Federal and state hatcheries are feeding striped bass with juvenile salmon in the Sacramento River and Delta yet again this spring. As of April 22, 2020, hatcheries have released over 16 million salmon smolts into the Sacramento River system (Table 1). While about two-thirds of these releases so far took place under relatively good conditions (moderate flows, flow pulses, and cool water through early April), the latest one-third have been released under increasingly lower flows and high, stressful water temperatures (Figures 1 and 2) that lead to high rates of predation. Hatchery smolts lingering from the earlier releases are also subjected to these conditions. Millions of wild smolts are also at risk, as they too have been emigrating with the early April flow pulse (Figure 3).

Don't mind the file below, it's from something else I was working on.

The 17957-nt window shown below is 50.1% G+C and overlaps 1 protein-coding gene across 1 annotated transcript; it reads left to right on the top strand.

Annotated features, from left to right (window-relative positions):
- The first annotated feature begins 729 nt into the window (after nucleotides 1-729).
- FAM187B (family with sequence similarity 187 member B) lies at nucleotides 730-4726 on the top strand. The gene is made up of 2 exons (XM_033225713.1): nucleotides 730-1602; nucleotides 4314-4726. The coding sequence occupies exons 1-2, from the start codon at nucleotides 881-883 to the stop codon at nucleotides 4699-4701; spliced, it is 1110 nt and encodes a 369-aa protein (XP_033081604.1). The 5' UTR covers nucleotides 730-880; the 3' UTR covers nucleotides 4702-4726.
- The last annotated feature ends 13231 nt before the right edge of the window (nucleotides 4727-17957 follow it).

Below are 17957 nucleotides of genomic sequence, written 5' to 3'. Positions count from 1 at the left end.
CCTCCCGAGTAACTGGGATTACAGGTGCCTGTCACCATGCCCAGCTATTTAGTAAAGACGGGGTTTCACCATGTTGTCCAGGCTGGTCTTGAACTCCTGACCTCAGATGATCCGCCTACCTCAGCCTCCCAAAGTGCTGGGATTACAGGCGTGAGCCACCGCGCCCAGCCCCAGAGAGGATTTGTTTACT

In addition to predatory fish like striped bass, another predaor also lurks in the south Delta: the federal and state export pumps (Figures 4 and 5).
With millions more hatchery smolts and wild emigrants to come through early June, the prognosis for future adult returns from these fish looks grim unless some effort is exerted by water agencies to increase river flows and Delta inflow/outflow in the coming weeks. Future hatchery releases this spring should be transported to the Bay. Flow pulses are needed, but those prescribed in the new federal biological opinion are only required in wetter years. Flows in the Sacramento River at a minimum should be above 5000 cfs at Wilkins Slough and above 10,000 cfs at Freeport. Water temperatures should be maintained below 18°C/65°F to give emigrating salmon a chance to survive.
Table 1. Major Sacramento River hatchery smolt releases in spring 2020.